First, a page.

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The Tall Man

2012 | 104 min | R | 2.39:1

The Tall Man


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Theatrical release date

 31 August, 2012

Country of origin

 United States

Box office




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Screenshots from The Tall Man Blu-ray

The Tall Man Preview  

 / 10
Preview by Brian Orndorf, August 29, 2012

Marketed as a sinister picture with heavy demonic overtones, “The Tall Man” turns out to be something quite different, absent a juicy genre hook to immediately pull viewers in. That’s not to say the film is successful, but its intentions are unique, hoping to approach formulaic scares with moralistic twist. It’s a shame the feature isn’t terribly interesting beyond its central concept, laboring through pedestrian chase sequences and flaccid confrontations. Writer/director Pascal Laugier has a few inspired visual ideas to share, but what begins as an intriguing Stephen King riff devolves into a Lifetime Original, effectively burning off the potential of the complex misdirection.

In a small mining town destroyed by economic woes, the community is fighting a specialized demon known at The Tall Man. A shadowy figure the locals fear is responsible for a recent rash of child kidnappings, The Tall Man’s myth grows daily, sending terror throughout the town. For nurse Julia (Jessica Biel), time with her son means the world to her, and when she’s confronted with the wrath of The Tall Man and the loss of her child, she pursues the evil force into the night, looking to save her loved one and discover the true identity of the culprit. However, such a mentally and physically draining task is complicated by the unstable community and an investigation by Lieutenant Dodd (Stephen McHattie), who’s having trouble piecing together the supernatural aspects of the case while keeping tabs on Julia and her singular drive to find her boy.

To properly explore the various pushes and pulls of “The Tall Man” means spoiling the feature in a major way. It’s a story built upon a crucial mid-movie twist of sorts that shifts the action from heated genre elements to a strangely heartfelt tone of protection locked inside a tonal severity that’s intriguing to consider, yet doesn’t provide much voltage to the finished film. I’m not going to break down Laugier’s work in explicit detail, but it’s fair to suggest his intent is bolder than his execution, rendering the picture uneven and unsatisfying, despite its somewhat original design.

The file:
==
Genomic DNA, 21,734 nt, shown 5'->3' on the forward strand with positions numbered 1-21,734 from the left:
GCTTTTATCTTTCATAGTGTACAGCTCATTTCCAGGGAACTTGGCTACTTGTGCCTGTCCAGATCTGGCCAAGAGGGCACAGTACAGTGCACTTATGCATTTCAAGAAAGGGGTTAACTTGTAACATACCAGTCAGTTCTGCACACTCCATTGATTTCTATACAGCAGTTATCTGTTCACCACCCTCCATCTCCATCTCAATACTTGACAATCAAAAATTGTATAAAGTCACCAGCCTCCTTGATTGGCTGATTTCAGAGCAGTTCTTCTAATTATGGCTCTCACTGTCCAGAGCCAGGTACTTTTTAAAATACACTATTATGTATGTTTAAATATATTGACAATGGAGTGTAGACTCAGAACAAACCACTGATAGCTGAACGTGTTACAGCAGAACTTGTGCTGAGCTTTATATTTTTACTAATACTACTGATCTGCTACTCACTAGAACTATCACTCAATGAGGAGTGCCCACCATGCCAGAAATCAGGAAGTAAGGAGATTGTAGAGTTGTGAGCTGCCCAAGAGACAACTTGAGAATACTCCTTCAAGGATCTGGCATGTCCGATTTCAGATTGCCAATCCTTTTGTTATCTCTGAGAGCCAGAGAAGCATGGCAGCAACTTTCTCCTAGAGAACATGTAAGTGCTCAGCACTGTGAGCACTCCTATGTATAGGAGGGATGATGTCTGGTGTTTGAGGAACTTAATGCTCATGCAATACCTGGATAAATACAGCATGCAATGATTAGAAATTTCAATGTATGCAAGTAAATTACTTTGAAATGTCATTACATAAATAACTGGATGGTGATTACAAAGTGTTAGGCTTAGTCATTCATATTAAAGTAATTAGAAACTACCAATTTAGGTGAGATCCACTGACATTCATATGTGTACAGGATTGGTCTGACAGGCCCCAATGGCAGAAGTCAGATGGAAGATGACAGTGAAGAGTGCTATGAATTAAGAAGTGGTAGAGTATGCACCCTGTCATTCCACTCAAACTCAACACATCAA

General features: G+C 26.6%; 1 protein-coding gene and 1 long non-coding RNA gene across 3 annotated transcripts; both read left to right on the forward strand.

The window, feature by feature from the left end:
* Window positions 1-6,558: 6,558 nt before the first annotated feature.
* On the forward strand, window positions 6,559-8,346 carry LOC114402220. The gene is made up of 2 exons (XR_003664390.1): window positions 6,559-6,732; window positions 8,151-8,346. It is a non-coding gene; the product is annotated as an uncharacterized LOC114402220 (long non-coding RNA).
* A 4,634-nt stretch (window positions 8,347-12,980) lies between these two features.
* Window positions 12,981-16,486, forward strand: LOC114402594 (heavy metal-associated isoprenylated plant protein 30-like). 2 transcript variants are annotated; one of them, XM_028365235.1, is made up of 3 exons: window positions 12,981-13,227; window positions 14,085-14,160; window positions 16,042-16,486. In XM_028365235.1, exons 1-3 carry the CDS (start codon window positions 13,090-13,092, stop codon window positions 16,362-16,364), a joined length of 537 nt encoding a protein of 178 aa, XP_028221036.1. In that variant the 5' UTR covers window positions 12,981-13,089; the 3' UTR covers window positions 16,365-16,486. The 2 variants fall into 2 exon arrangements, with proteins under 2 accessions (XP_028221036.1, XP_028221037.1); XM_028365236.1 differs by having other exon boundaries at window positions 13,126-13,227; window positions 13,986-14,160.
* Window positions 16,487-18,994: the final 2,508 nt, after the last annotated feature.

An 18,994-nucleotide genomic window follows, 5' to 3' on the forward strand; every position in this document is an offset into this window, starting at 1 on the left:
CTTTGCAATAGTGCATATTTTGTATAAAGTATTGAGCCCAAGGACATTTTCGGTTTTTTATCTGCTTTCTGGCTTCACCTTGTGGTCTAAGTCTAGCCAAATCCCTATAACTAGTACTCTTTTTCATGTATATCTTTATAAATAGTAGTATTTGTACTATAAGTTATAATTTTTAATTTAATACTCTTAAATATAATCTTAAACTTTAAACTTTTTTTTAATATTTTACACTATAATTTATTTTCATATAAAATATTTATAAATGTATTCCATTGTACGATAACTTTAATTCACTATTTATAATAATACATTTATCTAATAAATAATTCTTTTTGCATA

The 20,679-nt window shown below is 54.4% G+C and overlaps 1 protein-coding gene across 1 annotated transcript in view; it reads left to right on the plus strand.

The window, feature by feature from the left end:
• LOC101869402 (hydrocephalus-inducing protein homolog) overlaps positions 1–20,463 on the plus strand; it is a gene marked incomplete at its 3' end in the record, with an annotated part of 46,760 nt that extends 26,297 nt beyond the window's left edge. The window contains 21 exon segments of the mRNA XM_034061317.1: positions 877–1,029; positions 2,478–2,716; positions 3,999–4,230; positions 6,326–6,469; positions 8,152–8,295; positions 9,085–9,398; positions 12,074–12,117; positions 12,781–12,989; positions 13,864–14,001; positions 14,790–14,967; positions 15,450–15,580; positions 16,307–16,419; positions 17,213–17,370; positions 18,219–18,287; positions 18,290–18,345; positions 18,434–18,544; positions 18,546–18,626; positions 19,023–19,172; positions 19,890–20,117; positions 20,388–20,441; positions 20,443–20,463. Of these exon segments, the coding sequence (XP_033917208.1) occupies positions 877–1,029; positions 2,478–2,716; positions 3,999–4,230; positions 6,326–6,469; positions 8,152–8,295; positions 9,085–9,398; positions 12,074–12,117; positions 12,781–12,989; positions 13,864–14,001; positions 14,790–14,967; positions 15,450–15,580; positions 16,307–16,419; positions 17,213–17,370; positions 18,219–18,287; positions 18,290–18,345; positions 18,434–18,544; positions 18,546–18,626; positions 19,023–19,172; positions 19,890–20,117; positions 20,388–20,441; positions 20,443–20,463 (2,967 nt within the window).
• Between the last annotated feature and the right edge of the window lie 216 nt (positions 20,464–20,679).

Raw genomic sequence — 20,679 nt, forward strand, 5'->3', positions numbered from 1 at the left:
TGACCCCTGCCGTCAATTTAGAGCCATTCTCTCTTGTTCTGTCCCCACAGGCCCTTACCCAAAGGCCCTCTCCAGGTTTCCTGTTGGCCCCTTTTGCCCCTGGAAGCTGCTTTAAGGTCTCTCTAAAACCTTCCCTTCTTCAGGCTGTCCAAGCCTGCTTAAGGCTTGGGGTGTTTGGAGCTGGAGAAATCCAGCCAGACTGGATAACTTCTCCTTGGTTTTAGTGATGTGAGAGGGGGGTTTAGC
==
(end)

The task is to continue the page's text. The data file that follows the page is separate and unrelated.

The thrust of “The Tall Man” is one of parental protection, unleashed inside a town crippled by the loss of children. The superstition surrounding the titular force keeps order, introducing a King-esque atmosphere of unsettling, unexplainable events pummeling weary inhabitants, escalating with a force that draws the viewers into the characters through mysterious interactions. Laugier shows patience with the early going, constructing a peculiar aura around Julia that preserves attention on the single mother, watching her deal with cryptic neighbors and those less fortunate wandering around town. “The Tall Man” gets off on the right foot (minus a needless flash-forward opening), and while highlights are minimal, the direction is clearly working toward a destination with an inviting visual mood and a comfortably expressive performance from Biel, who elects an unglamorous route for her performance, transforming herself into a believable domestic presence.

“The Tall Man” begins to unravel with the film’s surprisingly early reveal of plot specifics, or perhaps pause is a more accurate description of what happens to the movie. Taking a turn away from creepy encounters, the feature spends an inordinate amount of time showing off its work, taking pride in its rather ambitious third act. Fatigue sets in before explosive twists ignite, rendering the final chunk of “The Tall Man” on the lifeless side, observing banal accusations and conversations between characters at a time when the suspense of it all should be overwhelming. After exhaling with the full reach of his script, Laugier has nowhere to go, trusting the distinctiveness of his story might fuel the entire effort. “The Tall Man” certainly displays bravery in its final summation, but it not enough to retain a steady pace. The potent moral questions and general attitude of intolerance deserve a more compelling picture.

Starring: Jessica Biel, Stephen McHattie, Jodelle Ferland, William B. Davis, Samantha Ferris
Director: Pascal Laugier

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The Tall Man 16 Aug 03, 2012

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